The construction business has its ups and downs, and between private work and government contracts, there will be no shortage of construction work in the coming years. Making real money can be a challenge, though, so it helps to understand what a commercial construction profit margin is. In general, profit is the money that remains after all the overhead and operating costs are subtracted from all the income proceeds. Profit margin is a ratio that represents this, shown in percentages.
Commercial Construction Profit Margins
The writers at Conexpo Con/Agg post that commercial construction is a high-risk industry with low profit margins and claim that the average profit margin (before tax) was around 6 percent for electrical and highway contractors and just 4 percent for general contractors. The main reasons for the low numbers are frequent change orders, job site accidents and the inherent risk for accidents.
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As a comparison, the writers at Next Insurance share residential construction industry profit margins that are considerably higher. The gross margin in this segment of construction businesses averaged between 17.08 and 23.53 percent in 2020, but they point out that that margins can be even higher for new home construction, specialty work and remodeling. That's quite a jump up from 4 to 6 percent.
Calculating Commercial Construction Profit Margins
Jobber Academy shares the methodology for calculating commercial construction profit margins. The first step is to estimate the overhead, or the expected indirect costs of running the business in a year. This can be broken down into fixed, variable and semi-variable costs. Fixed includes things that remain the same, like annual salaries and rent; variable costs could be gas and equipment maintenance. Semi-variable costs are monthly but fluctuate, like construction permits or hourly wages.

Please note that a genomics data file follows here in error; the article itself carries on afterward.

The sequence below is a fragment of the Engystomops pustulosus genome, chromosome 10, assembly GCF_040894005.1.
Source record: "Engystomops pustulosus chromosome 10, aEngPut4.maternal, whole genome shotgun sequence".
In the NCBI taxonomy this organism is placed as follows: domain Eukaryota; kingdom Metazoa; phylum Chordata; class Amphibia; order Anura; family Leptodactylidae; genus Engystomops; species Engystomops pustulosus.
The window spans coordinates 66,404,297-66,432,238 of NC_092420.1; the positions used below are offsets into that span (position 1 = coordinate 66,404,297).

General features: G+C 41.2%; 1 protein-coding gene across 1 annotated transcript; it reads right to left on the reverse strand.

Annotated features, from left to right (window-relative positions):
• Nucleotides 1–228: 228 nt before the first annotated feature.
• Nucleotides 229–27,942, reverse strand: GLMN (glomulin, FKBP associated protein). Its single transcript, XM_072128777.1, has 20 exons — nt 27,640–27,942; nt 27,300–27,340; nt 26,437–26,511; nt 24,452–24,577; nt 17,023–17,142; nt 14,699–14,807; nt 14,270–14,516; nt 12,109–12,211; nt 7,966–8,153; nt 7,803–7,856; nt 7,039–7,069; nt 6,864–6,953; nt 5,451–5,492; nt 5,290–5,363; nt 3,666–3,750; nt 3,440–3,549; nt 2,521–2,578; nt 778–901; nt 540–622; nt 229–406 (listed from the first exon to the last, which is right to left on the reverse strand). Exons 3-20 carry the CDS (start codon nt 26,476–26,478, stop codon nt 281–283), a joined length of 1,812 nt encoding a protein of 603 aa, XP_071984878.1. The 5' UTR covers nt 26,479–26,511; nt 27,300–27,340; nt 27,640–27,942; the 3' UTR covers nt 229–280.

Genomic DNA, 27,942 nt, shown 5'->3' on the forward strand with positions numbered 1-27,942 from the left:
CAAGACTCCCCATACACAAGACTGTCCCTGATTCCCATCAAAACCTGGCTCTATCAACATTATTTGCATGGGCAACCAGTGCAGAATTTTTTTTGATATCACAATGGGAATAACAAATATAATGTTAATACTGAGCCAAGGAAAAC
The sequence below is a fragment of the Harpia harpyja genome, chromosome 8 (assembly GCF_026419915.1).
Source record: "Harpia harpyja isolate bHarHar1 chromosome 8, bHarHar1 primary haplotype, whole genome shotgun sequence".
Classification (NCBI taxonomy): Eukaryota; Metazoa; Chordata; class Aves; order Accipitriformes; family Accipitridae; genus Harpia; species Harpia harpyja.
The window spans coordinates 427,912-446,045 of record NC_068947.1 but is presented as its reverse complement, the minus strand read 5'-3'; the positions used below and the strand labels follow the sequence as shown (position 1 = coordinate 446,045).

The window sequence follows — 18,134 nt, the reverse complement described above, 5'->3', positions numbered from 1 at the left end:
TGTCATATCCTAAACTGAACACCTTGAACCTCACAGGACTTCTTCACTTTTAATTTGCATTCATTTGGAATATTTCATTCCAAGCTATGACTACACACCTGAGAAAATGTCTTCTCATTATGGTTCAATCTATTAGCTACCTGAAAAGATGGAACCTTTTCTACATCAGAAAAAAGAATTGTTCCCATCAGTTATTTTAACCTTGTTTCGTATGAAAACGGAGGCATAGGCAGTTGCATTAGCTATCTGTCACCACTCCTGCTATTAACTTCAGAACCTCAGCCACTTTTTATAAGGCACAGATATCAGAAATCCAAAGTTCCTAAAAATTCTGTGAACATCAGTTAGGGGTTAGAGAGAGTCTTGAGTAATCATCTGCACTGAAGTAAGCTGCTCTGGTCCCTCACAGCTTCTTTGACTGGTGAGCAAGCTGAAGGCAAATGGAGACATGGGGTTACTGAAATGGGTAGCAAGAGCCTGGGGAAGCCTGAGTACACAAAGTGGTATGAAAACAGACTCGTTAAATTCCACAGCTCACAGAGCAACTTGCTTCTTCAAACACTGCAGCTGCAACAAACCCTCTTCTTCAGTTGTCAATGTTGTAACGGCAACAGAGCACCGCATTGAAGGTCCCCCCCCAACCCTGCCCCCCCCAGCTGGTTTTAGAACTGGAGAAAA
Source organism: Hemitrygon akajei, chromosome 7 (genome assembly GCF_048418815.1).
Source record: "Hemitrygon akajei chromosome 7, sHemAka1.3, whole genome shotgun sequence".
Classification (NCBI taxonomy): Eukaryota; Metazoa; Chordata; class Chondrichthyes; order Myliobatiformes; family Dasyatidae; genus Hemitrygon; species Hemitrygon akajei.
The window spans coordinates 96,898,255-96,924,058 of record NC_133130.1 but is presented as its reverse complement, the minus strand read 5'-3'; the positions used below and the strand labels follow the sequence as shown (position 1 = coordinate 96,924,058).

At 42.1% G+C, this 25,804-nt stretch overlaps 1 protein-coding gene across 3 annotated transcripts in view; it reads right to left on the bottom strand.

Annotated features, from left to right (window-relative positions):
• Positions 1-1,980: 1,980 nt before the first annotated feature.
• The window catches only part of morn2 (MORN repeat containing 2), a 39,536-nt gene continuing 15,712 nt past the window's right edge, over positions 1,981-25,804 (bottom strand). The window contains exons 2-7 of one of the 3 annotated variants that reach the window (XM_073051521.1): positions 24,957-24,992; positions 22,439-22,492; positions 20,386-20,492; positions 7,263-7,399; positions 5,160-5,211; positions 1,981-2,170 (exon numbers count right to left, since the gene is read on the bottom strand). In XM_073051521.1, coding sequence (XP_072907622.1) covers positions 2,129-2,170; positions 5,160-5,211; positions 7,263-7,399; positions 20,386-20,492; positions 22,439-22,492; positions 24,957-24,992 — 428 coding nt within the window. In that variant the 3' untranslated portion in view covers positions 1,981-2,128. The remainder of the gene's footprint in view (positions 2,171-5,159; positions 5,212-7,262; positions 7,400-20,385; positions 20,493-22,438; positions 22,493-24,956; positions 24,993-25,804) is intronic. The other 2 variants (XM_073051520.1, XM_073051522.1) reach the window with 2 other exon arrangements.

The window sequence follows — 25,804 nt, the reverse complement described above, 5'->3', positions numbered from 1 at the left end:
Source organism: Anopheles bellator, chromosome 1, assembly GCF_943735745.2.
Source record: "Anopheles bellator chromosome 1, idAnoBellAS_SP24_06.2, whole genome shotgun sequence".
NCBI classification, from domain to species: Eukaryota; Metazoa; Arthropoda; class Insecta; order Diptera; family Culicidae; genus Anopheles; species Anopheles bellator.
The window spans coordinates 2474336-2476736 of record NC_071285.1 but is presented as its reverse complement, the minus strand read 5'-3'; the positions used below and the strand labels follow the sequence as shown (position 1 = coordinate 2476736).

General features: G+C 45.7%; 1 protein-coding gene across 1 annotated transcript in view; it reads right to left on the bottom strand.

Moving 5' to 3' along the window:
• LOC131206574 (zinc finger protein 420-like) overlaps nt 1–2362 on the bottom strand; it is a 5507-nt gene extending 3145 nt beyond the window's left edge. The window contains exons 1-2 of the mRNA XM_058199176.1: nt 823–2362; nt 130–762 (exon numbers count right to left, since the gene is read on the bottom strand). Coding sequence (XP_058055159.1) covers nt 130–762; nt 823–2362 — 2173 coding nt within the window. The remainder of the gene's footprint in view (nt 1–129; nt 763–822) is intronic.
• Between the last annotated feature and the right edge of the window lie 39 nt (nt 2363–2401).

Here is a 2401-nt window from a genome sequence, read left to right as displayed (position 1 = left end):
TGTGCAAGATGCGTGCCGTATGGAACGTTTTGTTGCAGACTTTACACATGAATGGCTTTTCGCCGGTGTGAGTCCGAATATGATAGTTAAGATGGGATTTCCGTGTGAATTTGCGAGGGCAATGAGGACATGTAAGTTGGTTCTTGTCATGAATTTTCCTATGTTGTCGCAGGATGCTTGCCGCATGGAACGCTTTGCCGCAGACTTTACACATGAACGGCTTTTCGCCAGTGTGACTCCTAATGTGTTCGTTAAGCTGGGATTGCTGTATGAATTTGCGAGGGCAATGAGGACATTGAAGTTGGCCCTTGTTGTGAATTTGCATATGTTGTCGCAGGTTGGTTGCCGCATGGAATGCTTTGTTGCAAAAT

To determine a profit margin, add up the overhead costs for one month, and then determine your sales revenue for the same time period. Divide the overhead total number by the sales revenue number; this will give you a decimal number. Multiply that by 100, and you will see what the profit margin percentage was for that month.
Increasing Commercial Construction Profit Margins
The first way to improve profit margins is to hire the best people in the business. Commercial construction companies that are devoted to finding, hiring and retaining quality employees have a much better chance of success. This also holds true for choosing clients; although work can be hard to find, being more selective instead of becoming the lowest bidder is usually the way to go. Quality clients pay on time, have better reputations and are more likely to have shared values. It's a hard-learned truth that the best clients, who don't micromanage and who trust your professional capabilities, tend to be those who also pay more and pay on time.
Eliminating waste also saves money. Old equipment should be replaced when it stops performing well, and steps should be taken to save on operating costs as long as it is done so safely. Successful commercial construction companies also invest in new technologies that track work better, protect against risk and provide key performance indicators.
Employees also have to be held accountable for their work, by using effective systems for estimating jobs, accounting, project management, tool tracking and inventory. This also cuts back on waste. Conexpo Con/Agg also stresses the importance of field reporting, which includes having safety managers who can control risk factors like jobsite accidents and illnesses. It is also a good idea to hire an accountant who can help company leaders understand the financial end of the business.
Consider also: What Is Retention in Construction?